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German and Washington Wineries Collaborate on New Value-Priced Riesling

Saint M was made by Ernst Loosen and will be marketed by Chateau Ste. Michelle

Alison Napjus
Posted: July 2, 2004

Chateau Ste. Michelle in Washington and German vintner Ernst Loosen have teamed up for a second time, to introduce the 2003 Saint M Riesling this month. Loosen produced the Saint M at his J.L. Wolf estate in the Pfalz region of Germany, and Chateau Ste. Michelle, one of Washington's largest producers of Riesling, will market the wine in the United States.

Loosen, who also runs Dr. Loosen in Germany's Mosel-Saar-Ruwer region, said he wanted to create a dry, food-friendly Riesling that would be a good value. The Saint M (86 points, $12) offers a firm structure accented by grapefruit and herb notes that end in a peppery finish. About 15,000 cases were made, of which 10,000 will be available in the United States.

"To me, bringing quality back to lower-cost wines, such as Saint M, is the next logical step in the return of Riesling to international prominence," Loosen said.

Chateau Ste. Michelle and Loosen have already collaborated on Eroica, a Washington Riesling that they first released in 2000. The 1999 Eroica was made by former Ste. Michelle winemaker Erik Olsen in consultation with Loosen. Bob Bertheau made the current release of Eroica, the 2003 (91, $20).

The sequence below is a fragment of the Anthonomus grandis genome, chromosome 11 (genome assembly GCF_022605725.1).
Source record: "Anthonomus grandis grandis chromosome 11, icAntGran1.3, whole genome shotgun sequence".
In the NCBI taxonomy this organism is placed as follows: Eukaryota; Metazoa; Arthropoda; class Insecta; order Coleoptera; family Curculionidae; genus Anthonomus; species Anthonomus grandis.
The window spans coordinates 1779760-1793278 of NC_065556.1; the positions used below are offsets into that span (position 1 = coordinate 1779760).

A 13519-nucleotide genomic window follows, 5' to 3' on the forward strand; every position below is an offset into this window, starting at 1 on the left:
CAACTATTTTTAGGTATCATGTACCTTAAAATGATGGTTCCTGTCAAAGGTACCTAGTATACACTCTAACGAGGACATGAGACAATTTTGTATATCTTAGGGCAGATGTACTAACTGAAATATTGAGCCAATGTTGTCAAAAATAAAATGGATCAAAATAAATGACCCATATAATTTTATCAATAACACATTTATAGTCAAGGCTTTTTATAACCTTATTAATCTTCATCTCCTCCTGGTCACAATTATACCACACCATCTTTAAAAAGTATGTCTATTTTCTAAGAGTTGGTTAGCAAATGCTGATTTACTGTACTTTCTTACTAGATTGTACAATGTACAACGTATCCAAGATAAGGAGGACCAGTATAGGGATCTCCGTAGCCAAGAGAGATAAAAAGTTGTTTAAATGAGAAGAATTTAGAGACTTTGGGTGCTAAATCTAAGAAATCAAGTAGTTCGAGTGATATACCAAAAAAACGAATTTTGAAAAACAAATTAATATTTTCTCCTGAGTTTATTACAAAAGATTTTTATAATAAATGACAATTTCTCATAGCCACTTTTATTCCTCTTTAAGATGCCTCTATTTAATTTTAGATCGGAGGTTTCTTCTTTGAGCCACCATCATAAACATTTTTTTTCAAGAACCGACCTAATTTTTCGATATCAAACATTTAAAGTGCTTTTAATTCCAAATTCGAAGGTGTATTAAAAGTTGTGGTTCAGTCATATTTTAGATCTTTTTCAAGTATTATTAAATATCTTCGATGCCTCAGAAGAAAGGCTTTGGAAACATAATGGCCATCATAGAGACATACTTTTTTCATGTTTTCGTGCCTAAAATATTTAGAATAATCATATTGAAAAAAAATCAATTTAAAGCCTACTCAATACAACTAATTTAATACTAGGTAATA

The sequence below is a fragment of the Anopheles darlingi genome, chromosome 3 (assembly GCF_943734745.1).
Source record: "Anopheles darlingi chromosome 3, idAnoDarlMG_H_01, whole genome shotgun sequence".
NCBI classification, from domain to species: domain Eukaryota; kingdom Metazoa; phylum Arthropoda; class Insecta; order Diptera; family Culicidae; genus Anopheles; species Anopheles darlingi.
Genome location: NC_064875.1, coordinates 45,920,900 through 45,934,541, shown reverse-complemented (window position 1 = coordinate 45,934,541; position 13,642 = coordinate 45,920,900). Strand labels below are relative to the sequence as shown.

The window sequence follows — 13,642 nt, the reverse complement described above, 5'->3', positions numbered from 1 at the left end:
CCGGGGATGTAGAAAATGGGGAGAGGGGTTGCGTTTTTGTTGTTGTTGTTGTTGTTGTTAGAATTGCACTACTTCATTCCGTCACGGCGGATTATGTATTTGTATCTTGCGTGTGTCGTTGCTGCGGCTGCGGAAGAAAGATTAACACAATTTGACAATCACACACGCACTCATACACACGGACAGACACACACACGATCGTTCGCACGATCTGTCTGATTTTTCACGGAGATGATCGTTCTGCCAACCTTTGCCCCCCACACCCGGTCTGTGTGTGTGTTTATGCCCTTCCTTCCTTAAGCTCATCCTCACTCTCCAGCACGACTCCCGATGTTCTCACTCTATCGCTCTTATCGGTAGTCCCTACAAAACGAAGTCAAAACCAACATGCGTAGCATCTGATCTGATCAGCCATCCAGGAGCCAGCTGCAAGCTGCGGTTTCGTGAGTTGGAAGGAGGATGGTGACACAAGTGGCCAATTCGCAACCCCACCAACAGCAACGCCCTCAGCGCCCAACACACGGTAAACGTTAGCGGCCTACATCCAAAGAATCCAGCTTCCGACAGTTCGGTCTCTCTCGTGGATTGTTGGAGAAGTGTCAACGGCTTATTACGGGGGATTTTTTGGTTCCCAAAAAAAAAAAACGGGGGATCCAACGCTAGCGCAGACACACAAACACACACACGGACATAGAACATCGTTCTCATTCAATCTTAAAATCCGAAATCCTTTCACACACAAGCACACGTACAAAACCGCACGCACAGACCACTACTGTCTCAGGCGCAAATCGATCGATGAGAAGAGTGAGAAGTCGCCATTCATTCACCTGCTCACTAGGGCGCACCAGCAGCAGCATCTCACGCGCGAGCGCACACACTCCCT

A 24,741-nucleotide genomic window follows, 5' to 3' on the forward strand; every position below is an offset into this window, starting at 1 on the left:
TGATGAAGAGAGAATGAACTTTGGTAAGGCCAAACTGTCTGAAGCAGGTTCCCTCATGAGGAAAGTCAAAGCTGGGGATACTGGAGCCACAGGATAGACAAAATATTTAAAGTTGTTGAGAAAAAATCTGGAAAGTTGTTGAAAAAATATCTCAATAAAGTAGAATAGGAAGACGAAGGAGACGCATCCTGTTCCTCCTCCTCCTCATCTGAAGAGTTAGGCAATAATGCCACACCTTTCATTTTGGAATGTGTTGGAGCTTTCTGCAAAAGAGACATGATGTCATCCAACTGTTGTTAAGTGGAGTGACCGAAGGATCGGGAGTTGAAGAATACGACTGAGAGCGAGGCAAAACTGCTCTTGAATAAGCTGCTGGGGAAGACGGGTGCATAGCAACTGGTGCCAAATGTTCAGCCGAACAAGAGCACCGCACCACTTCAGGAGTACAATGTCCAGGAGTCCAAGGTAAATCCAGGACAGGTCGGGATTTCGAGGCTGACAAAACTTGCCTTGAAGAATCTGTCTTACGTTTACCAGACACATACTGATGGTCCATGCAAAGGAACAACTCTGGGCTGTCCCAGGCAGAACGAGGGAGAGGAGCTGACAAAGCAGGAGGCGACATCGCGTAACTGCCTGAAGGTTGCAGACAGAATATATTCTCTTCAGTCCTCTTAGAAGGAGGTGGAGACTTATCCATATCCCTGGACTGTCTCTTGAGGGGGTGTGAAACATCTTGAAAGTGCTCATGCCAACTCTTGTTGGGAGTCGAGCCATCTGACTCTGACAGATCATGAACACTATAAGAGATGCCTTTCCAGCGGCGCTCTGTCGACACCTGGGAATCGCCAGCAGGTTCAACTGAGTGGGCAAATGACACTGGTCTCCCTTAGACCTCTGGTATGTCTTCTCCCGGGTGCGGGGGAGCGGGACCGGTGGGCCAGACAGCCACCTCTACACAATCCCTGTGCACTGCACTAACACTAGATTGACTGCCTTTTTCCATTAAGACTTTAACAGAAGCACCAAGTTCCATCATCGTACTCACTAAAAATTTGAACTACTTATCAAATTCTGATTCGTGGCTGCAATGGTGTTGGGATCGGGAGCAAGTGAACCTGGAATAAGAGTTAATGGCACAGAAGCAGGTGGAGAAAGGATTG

The Saint M partnership was based on the success of Eroica, as well as on the growing demand for Riesling in the United States, said Ted Baseler, president and CEO of Ste. Michelle Wine Estates. Chateau Ste. Michelle alone produces almost 400,000 cases of dry and sweet Rieslings from Washington each year. But Baseler said the winery wanted to offer its customers another choice among its lineup of Rieslings.

Loosen is optimistic about Riesling's future in the United States as well. "I have always said that the Riesling revival would start with a New World winery," he said.

Unlike the Eroica, which was a partnership between the two estate's winemakers, the Saint M is entirely produced by Loosen. About 10 percent to 15 percent of the grapes come from his J.L. Wolf estate, while the rest are from growers in the Pfalz with whom Loosen works. The Pfalz region, in southwestern Germany, enjoys a warmer, drier climate than the Rheingau and Mosel regions to its north.

The entire production of Saint M was bottled with a Stelvin screw-cap closure, which Loosen feels is ideal for preserving the fresh flavors of early-drinking Rieslings and for minimizing problems with cork taint.

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